These 50 districts are located in which states?
Apart from Delhi, see the way NHM has classified the states. These states are Uttar Pradesh, West Bengal, Bihar, Madhya Pradesh, Gujarat and Haryana.
You mentioned 50 districts have seen a huge surge across these states?
Yes these have shown a more than 100 per cent increase compared to what they had a month ago.
If we look at the other districts, we don't know if the surge is happening or not especially since the testing is not so good in rural areas. Therefore, it's a confusing picture as far as the spread in rural areas is concerned.
Less testing does not mean they don't have a big Covid spread?
When you don't test, you don't know the extent of the increase. It has to get reported.
We need systematic testing or else we will come to know the extent of the cases through a process of verbal autopsy.
Verbal autopsy is when researchers visit every house and find out how many deaths have occurred in a house as also the causes of death.
This kind of autopsy would be very difficult to conduct in the middle of a pandemic?
Currently this is not possible, but at some time we would need these assessments to understand what is going on.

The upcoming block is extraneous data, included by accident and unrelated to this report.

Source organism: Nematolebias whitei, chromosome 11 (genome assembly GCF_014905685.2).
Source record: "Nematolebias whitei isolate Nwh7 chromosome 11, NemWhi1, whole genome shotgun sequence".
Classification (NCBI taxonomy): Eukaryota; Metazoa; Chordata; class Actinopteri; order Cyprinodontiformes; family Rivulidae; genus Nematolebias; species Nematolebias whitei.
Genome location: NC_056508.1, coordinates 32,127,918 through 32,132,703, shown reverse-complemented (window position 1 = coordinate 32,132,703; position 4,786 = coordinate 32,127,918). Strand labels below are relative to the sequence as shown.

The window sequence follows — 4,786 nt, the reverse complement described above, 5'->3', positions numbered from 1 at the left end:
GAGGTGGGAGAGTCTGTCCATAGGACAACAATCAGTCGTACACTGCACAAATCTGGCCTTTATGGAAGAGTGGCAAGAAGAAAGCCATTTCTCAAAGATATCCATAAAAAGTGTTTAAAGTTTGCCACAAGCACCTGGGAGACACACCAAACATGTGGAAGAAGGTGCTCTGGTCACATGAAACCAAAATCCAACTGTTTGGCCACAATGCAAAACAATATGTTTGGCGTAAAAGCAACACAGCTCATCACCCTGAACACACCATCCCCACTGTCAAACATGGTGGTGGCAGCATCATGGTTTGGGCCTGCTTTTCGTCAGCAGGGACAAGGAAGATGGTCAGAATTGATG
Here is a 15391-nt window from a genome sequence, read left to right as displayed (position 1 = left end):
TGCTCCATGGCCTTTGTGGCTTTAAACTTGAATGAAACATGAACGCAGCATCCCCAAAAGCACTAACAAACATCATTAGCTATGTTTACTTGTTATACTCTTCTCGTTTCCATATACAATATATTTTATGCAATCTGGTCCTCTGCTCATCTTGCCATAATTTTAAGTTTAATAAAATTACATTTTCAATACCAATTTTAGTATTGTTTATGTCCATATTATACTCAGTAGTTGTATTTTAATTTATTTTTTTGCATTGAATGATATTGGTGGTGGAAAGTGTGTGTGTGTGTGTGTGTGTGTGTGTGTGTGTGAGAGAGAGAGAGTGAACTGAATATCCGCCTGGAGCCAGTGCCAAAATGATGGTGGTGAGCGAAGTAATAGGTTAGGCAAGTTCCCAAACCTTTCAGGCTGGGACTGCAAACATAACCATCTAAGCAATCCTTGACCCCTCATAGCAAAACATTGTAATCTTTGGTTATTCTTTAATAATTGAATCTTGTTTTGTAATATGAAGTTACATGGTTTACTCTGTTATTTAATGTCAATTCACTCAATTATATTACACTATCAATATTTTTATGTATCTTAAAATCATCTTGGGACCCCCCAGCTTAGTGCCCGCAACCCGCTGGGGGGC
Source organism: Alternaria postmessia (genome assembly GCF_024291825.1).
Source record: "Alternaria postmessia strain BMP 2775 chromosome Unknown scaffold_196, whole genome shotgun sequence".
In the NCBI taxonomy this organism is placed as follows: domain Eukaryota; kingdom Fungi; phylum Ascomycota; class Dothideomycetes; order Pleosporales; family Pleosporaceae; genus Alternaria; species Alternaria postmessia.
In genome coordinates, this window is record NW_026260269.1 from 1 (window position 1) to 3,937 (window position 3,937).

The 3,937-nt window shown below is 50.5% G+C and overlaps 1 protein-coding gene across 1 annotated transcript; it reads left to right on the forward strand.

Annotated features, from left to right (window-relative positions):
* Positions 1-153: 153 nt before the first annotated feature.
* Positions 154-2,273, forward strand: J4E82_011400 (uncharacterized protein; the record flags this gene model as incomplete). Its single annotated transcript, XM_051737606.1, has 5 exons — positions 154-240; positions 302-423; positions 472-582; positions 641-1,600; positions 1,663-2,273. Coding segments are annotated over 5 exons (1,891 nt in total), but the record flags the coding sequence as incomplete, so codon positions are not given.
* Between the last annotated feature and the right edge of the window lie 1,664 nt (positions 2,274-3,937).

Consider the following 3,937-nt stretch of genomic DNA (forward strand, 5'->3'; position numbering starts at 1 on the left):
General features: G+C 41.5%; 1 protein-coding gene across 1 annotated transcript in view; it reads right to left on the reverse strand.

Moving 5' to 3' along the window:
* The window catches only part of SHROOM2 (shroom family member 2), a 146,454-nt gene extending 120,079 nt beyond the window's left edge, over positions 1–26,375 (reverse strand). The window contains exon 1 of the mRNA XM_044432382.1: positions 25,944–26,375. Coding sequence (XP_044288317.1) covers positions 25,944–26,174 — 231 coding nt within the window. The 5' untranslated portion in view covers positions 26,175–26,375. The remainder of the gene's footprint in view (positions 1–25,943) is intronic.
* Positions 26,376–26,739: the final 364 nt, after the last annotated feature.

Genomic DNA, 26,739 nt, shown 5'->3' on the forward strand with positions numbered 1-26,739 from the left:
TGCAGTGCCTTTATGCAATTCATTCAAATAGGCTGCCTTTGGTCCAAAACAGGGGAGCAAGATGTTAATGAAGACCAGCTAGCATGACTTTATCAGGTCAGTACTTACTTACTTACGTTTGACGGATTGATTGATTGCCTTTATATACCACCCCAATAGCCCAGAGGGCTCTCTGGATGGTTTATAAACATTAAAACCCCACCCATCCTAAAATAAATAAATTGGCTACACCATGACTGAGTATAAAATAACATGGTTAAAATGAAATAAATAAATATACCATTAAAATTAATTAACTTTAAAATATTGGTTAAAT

What do you feel is going on? Will the bodies of the corpses being thrown into the Ganga be counted?
If this does not happen, is this indicative of undercounting of deaths.
Will we ever arrive at accurate figures of the number of deaths that are taking place?
There is undercounting of COVID-19 cases as also of deaths throughout the country, but the extent to which is happening differs from area to area.
That is what I meant when I said we need a systematic evaluation and a reconciliation of the death numbers and this has to happen throughout the country.
There is a civil registration system that reports death and we can get data of deaths from them.
Then we have death data from crematoriums and burial grounds and all this information must be reconciled in terms of what are the deaths given by the COVID-19 registration figures.
Some states have done that after the first wave such as Maharashtra, Tamil Nadu and Bengaluru. This is a systematic process involving a careful assessment process of our entire health system.
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- Is India hiding Covid death numbers
- Has UP fudged Covid data?
What lacuna has this assessment thrown up in Tamil Nadu and Maharashtra?
When they do reconciliation, they increase the number of deaths reported to classify which are COVID-19 which are not non Covid deaths.
How much increase did it show?
I cannot give exact figures, but undercounting is to the extent of half the number of death. If was X per million it goes on to become 2X per million.
In the second wave process has not begun yet so we will have to wait to find out just how many times over the undercounting has taken place.
- PART II: 'I expect a third wave by December'
Feature Presentation: Ashish Narsale/Rediff.com